Arance Rosse

March 7, 2012 / Food & Wine
Sicily
Nothing can chase away the winter blues better than a dose of Sicily’s arance rosse, the “red oranges” commonly known as blood oranges. And in case you are thinking this means dark red blood oranges, you are only partially right, as Sicily produces 3 varieties of arance rosse that are protected under the IGP certification (Indicazione Geografica Protetta) which is attributed to heirloom/heritage produce and products from specific geographic areas.

In eastern Sicily, this IGP area is roughly south of Catania and north of Syracuse in the fertile area enriched by the Mt. Etna volcano. The sharp difference in temperatures between day and night creates the perfect climate for blood oranges to produce anthocyanins, which are responsible for the red color of the flesh. 

The Moro variety has the dark wine-colored flesh often associated with blood oranges, while the Sanguinello has flesh just lightly streaked with red. Both are often used for juice.

In a class by itself is the plump Tarocco orange, packed with 40% more vitamin C than other oranges, with a luscious orange pulp streaked with red. It was discovered near the Sicilian town of Francofonte sometime in the 18th century, and to any Sicilian, tarocco oranges from the Francofonte area are the most highly prized.

The color of the skin of the tarocco blood orange gives little clue as to what is inside. Sometimes the skin is uniformly orange, or it can be blushed with red, as though embarrassed to reveal its voluptuous flesh. Fragrant and meaty, the flesh has just the right balance of acidity and sweetness, and the red streaks are bursting with the flavor of raspberries. Delicious eaten on its own, the tarocco orange is also excellent in salads with fennel, or it can nonchalantly hold its own in a pungent Sicilian salad of onions and black olives, something a standard navel orange couldn’t dream of doing.

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red oranges sliced 600 x 410

red orange & fennel salad blue plate 252 x 371

Anita Iaconangelo

by Anita Iaconangelo

An expert on walking and culinary tours in many areas of Italy, with a special focus on Sicily, Anita Iaconangelo is the founder of Italian Connection Tours and author of the blog Anita’s Italy. She is currently at work on a book entitled Savoring Sicily: A Culinary Quest. 

13 Responses to “Arance Rosse”

  1. Penny Ewles-Bergeron
    Penny Ewles-Bergeron

    Thank you Anita. The temperatures are plummeting again today so it’s great to have these colours to warm us all up. A beautifully written and informative note.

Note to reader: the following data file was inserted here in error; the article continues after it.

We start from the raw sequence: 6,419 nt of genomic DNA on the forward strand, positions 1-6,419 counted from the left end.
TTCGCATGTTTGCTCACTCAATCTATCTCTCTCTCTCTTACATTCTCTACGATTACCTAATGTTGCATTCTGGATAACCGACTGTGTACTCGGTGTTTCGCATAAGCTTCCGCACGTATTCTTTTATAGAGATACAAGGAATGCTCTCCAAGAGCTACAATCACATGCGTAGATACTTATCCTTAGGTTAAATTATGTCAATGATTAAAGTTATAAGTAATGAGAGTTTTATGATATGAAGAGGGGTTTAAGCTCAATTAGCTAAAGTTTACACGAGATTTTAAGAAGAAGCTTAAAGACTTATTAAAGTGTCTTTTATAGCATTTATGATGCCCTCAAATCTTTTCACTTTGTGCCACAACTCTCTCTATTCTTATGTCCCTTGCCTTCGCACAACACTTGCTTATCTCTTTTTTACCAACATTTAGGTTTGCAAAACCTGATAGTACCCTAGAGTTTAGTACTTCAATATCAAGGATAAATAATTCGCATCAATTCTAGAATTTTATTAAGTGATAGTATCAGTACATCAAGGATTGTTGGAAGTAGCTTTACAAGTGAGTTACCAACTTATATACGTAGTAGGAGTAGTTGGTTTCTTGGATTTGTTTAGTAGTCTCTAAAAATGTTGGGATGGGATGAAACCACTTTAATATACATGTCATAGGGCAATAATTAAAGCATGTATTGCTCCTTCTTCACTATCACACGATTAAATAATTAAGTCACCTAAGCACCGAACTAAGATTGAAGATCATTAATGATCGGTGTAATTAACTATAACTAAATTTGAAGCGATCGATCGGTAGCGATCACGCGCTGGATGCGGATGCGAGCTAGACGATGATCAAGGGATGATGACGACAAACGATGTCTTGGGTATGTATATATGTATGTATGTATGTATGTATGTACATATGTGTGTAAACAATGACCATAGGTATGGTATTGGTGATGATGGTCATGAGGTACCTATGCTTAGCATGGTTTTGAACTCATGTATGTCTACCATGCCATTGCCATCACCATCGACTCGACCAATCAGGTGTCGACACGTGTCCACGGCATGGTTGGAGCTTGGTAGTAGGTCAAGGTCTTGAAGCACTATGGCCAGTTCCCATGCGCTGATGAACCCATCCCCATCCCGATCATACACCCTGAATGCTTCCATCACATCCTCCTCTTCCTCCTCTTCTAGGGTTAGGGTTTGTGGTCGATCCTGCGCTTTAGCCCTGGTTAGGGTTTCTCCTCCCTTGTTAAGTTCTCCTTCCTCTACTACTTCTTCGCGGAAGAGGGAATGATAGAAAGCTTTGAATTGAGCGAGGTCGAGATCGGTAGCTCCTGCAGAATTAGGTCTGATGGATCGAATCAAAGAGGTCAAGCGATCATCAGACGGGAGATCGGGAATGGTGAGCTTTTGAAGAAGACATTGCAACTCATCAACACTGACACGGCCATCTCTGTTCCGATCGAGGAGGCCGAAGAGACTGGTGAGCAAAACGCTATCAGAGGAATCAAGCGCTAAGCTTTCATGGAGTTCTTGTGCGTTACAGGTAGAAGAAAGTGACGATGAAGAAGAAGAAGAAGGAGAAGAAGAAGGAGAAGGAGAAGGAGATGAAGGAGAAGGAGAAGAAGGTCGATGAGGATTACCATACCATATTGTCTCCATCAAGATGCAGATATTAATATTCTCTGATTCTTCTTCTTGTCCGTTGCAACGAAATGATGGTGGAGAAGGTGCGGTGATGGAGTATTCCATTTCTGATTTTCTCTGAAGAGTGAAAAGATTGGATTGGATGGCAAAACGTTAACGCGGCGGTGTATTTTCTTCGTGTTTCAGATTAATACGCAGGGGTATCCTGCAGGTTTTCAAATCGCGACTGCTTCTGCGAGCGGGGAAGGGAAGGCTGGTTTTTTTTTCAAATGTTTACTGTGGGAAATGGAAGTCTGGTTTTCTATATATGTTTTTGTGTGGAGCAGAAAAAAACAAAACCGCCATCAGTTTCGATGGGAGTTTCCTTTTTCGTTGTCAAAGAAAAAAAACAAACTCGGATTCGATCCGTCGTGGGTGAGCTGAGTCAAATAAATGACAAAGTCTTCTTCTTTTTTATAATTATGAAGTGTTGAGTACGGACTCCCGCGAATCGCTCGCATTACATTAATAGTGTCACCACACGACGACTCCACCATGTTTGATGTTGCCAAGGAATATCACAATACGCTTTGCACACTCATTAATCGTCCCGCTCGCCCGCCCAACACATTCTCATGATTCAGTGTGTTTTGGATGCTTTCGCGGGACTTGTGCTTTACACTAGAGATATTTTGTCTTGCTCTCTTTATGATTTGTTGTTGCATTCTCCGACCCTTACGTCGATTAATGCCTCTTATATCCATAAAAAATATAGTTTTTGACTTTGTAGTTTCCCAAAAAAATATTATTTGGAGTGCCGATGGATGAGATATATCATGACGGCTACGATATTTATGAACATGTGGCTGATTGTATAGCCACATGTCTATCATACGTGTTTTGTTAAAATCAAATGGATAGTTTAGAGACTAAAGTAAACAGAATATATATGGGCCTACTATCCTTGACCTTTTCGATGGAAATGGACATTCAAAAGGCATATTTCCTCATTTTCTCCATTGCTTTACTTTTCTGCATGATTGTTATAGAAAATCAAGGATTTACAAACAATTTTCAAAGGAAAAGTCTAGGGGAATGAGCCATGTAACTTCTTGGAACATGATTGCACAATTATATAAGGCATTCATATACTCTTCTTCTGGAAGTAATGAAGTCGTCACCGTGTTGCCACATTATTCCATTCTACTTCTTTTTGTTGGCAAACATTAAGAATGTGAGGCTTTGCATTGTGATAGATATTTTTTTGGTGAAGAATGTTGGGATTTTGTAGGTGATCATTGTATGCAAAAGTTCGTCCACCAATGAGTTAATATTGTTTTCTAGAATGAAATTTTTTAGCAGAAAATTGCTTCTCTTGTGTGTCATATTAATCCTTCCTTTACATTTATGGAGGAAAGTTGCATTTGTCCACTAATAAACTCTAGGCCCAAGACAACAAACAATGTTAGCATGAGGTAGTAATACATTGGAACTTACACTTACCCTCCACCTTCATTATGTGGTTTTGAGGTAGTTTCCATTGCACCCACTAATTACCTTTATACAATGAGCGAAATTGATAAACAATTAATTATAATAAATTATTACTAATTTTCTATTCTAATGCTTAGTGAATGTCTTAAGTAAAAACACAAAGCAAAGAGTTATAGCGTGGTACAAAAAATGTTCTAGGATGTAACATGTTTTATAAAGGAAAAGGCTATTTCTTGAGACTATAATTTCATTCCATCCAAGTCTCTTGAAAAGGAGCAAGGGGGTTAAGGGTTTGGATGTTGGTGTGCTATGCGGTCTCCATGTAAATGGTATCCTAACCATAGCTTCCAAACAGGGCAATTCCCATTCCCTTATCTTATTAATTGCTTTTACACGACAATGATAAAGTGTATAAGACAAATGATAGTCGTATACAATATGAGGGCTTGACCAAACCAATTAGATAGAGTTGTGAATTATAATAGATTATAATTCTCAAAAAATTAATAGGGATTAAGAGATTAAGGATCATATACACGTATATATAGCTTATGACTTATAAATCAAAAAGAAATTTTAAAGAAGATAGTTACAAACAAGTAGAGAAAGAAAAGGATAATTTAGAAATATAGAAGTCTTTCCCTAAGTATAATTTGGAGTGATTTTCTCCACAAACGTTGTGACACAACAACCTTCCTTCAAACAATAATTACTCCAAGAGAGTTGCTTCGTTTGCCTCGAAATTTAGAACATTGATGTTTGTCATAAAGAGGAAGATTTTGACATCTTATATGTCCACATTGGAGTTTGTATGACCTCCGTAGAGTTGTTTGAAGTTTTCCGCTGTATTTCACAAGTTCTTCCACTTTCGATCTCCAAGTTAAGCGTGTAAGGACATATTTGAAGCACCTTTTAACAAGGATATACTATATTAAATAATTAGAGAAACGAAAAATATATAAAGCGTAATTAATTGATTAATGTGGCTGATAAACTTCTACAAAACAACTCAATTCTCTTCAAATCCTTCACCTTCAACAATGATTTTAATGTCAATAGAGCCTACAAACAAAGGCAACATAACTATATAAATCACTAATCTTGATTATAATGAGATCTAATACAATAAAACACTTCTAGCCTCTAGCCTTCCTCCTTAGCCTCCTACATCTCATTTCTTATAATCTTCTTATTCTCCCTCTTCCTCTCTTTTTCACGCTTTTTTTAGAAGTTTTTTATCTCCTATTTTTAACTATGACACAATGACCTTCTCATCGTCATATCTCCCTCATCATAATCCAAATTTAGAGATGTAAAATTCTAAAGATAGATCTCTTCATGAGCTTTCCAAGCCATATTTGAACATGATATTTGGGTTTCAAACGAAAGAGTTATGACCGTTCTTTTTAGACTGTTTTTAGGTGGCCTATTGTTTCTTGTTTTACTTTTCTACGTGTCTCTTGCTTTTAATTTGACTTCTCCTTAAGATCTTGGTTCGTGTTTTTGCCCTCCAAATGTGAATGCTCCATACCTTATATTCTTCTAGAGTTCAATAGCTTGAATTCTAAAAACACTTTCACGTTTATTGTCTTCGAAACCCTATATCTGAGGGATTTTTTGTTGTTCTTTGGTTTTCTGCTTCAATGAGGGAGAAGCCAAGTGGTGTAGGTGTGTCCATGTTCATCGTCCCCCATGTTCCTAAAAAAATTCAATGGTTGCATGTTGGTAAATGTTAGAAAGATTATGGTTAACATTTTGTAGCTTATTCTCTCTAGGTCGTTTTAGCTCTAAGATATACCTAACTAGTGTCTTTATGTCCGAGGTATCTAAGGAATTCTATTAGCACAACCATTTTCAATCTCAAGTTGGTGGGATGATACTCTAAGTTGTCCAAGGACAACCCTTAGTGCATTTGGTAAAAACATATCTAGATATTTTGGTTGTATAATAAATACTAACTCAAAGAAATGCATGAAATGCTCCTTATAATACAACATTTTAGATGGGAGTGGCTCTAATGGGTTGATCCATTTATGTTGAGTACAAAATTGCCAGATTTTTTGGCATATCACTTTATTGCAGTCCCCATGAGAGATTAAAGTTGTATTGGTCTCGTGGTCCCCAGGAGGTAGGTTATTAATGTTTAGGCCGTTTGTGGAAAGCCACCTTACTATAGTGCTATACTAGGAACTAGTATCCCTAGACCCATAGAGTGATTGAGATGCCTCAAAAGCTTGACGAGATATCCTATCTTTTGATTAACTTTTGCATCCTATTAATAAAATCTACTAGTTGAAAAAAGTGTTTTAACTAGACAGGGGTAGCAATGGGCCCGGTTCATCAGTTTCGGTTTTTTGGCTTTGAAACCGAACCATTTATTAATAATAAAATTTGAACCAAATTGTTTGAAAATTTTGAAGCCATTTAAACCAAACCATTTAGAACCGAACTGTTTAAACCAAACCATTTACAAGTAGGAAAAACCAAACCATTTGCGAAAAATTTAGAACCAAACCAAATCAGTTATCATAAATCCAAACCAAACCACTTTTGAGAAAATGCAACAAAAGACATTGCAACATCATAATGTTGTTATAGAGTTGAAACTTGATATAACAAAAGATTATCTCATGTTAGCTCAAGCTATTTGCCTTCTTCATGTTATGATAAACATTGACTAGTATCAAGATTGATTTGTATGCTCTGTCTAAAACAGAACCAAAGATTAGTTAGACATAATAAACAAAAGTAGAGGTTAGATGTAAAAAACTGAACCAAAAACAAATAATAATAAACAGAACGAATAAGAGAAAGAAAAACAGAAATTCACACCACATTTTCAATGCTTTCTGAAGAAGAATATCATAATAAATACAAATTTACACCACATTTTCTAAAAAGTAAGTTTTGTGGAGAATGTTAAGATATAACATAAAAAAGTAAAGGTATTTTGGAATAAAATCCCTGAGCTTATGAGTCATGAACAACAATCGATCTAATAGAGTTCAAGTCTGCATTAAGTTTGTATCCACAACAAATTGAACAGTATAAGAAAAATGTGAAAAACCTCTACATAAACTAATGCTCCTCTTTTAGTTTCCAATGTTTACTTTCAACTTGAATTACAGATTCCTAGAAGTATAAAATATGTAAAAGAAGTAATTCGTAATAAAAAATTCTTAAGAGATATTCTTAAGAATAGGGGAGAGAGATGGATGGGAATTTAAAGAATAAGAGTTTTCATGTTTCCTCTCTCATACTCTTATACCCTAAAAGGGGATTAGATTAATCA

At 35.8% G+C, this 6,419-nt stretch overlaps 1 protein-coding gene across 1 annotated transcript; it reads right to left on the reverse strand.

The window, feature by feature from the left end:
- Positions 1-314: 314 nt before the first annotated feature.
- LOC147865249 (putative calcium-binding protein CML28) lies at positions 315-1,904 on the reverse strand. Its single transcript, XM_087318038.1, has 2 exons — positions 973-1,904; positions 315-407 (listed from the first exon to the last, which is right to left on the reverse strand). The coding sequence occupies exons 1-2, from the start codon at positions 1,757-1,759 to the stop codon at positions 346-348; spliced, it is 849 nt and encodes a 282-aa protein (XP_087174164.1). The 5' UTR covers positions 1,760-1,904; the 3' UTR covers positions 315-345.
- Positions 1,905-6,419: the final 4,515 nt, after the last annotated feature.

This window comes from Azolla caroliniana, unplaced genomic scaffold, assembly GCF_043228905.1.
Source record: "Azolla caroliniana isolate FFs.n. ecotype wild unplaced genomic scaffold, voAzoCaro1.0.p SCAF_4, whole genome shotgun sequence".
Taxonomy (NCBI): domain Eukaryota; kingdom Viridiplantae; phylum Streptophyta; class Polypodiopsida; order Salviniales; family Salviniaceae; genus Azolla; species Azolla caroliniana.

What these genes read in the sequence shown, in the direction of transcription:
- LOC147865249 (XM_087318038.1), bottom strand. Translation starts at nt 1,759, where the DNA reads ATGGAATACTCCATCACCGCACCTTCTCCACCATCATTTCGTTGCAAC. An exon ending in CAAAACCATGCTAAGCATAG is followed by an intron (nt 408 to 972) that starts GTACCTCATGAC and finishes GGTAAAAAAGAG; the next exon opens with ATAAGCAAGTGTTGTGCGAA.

Reply
  2. Virginia C. Mars

    As I am very fond of blood oranges (juice or freshly sliced), I was delighted with the very informative note. I can even find the fresh juice in grocery stores here in VA. Others have discovered it’s unique and delicious taste. Thank you for enlightening us to the various varieties.

    Reply
  3. Anita Iaconangelo

    Thanks, Penny. Actually right now in Sicily an unusually cold wind is whipping the rain against the kitchen windows, so I’m
    glad to have a stock of arance rosse on hand!

    Reply
  4. Mary Wallace

    Thank you for this lovely post Anita.

    I have a series of paintings of citrus fruit,some of which are blood oranges – ‘Sanguinello’; ‘Morro’; and ‘Tarocco’.

    ‘Sanguinello’ was inspired by a sojourn in Piemonte, where I breakfasted daily on ‘spremuta d’arancia‘ of every hue from tangerine through to persimmon. I didn’t see any citrus trees whilst there; but the colours of the fruit in the markets and the ever-changing blush of the ‘orange’ juice , sparked something deep down.’ – this is an excerpt from my blog about my inspiration. If you would like to hear more have a look:

    http://artwallace.wordpress.com/2012/02/26/sanguinello-a-painting-by-mary-wallace/

    Reply
  5. Jim Syfers

    Is there any company that sells the seeds of the tarocco ?
    I would love to try to raise it where I am (Sonoma, California).

    Reply
    • Anita Iaconangelo

      Jim- Most of the citrus plants in Sicily have a root stock and trunk from the bitter orange tree (most disease resistant), onto which is grafted the desired variety of orange or lemon. So, if you’ve already got a tree, you can cut it at the grafting point, and graft 3-4 tarocco shoots onto it- the season for this in Sicily is May. But of course, you need to find those shoots….or start off with an already grafted small tarocco tree. And you need to have the warm days and much cooler nights required to get those delicious red streaks.

      Reply
  6. louise

    Great Note, Anita. Fun to read, fun to look at the lovely pictures, and fun to dream of the blood oranges. Do write more about Sicily, what a magical place.

    Reply
  7. Julia Lewis

    Can you buy these oranges on line. I live in Florida & cannot find them.
    Thanks

    Reply
    • Anita Iaconangelo

      Not sure they are available in the US, and I know that Florida does not have the right temperatures for growing them – maybe a trip to Scily is in order!

      Reply
  8. Milton Fowler

    RE: BLOOD ORANGES. In America – atleast in some super markets
    (incl.PUBLIX in Florida)you can buy San Pellegrino Arancia Rossa soda in six packs. Delicioso!

    Reply

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